Opinion //

On the urge to key a luxury car

Pailey Wang has an appetite for destruction.

My place is on a corner, which means the side wall of my bedroom and my side fence back up to a couple of parking spots on the adjacent street. I got used to the noise, but the thing that really grinds my gears is when someone pulls up in a parking spot and idles their engine. There is something about that low vibratory rumble that you feel viscerally in your stomach, that wakes you up at 7am and pisses you off at 4 in the afternoon. The other day, I popped my head up over the fence line to see the car that pulled up. It happened to be a Porsche 911, convertible, racing yellow. The sight of it jerked me back to an urge that I have long held, long suppressed. 

The urge to key the fuck out of a luxury car.

Few people have ever understood this urge when I expressed it to them. It’s not a logical thing as far as I am concerned. Sure, I am against the propagation of the type of capitalist inequality that means some people can spend millions on status symbols whilst millions literally starve. However, I think trying to intellectualise this inhibition gives it too much credit. In reality, the political message would be unclear. Would the owner return to their Mercedes thinking ‘hmm, yes, a valid criticism of the hoarding of wealth’? Unlikely. It would probably be just a minor inconvenience, an annoyance in the life of the car’s owner. Perhaps that is why the concept is so enticing, if nothing else, the large depiction of a phallus that I might scratch into that fire-truck red Ferrari says a simple, ‘fuck you’. They might never fully grasp my nuanced critique, but perhaps that simple message is enough.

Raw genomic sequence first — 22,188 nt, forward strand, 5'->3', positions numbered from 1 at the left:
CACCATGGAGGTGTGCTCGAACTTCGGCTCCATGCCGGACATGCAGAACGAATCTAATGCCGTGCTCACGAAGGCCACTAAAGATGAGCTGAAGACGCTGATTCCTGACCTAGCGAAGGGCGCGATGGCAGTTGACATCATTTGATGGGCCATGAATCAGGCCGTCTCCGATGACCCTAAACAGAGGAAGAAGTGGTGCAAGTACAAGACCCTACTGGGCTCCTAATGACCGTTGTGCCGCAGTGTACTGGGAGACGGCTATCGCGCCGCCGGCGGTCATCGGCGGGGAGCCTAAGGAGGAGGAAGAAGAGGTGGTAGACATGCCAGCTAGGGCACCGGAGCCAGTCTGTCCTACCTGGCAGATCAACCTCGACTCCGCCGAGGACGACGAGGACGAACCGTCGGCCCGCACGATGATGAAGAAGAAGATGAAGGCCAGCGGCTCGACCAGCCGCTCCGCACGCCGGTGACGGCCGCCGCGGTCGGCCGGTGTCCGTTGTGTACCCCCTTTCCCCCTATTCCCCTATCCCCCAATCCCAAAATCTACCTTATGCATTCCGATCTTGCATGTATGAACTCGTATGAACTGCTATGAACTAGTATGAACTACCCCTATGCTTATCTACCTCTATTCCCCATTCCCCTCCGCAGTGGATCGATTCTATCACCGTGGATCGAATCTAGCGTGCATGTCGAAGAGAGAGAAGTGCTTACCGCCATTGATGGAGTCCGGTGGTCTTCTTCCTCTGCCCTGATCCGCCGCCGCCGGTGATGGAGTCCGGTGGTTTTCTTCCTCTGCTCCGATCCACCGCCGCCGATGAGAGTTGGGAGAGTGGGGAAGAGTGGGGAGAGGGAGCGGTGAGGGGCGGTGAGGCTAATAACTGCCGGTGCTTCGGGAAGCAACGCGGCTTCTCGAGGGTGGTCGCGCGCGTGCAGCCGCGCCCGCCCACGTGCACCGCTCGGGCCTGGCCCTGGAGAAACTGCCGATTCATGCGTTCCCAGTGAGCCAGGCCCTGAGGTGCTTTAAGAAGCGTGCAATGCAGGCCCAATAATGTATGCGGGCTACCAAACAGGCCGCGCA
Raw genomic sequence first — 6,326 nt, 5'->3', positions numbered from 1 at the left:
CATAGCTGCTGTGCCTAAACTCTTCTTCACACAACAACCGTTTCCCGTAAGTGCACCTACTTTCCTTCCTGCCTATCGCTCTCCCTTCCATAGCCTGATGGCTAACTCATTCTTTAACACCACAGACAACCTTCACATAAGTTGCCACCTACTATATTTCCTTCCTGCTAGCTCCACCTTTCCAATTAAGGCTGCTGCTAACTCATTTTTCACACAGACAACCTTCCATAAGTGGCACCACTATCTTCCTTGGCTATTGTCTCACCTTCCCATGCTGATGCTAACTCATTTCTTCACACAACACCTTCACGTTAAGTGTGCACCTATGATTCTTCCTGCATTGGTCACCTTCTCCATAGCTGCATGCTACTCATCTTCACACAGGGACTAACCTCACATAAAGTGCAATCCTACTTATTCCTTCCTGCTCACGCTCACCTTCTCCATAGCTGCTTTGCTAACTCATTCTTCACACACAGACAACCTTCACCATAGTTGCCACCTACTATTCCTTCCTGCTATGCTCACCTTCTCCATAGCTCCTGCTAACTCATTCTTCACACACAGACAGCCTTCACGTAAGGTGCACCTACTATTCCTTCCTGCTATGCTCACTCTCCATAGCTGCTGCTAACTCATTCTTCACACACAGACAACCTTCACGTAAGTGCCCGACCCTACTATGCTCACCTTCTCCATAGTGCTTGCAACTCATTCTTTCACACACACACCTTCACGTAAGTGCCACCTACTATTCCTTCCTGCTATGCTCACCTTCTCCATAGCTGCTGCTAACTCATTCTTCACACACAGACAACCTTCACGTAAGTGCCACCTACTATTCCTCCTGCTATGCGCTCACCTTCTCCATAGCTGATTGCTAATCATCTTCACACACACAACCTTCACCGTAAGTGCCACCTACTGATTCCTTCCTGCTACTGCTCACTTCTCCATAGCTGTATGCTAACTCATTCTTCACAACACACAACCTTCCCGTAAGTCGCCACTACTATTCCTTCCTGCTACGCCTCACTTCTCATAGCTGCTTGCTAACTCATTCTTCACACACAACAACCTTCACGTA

There are many exceptions of course. There are few cars that really instil this urge in me. It has to be a really upmarket vehicle, something for the 1% of the 1%. Glisteningly new, immaculately polished. It has to loudly proclaim its exorbitance to the entire street; a bright colour helps. I wouldn’t scratch a vintage sports car, maybe it is a status symbol too, but it hints at an appreciation of an object’s history that I would prefer didn’t exist in my victim’s tastes. Even the shiniest Tesla Roadster wouldn’t suffice, too much of a social conscience. Not clean enough, new enough; they really have to be riding the crest of the metaphorical wave of capitalist exploitation.

In the end though, I never do it. I’m too chicken-shit. What if they catch me? Someone with that much money could surely ruin my life if they see fit. I’ve never even pulled my keys out of my pocket, holding them in a closed fist, the point subtly sticking out between my knuckles. It’s too risky. But I’ve always had the fantasy.

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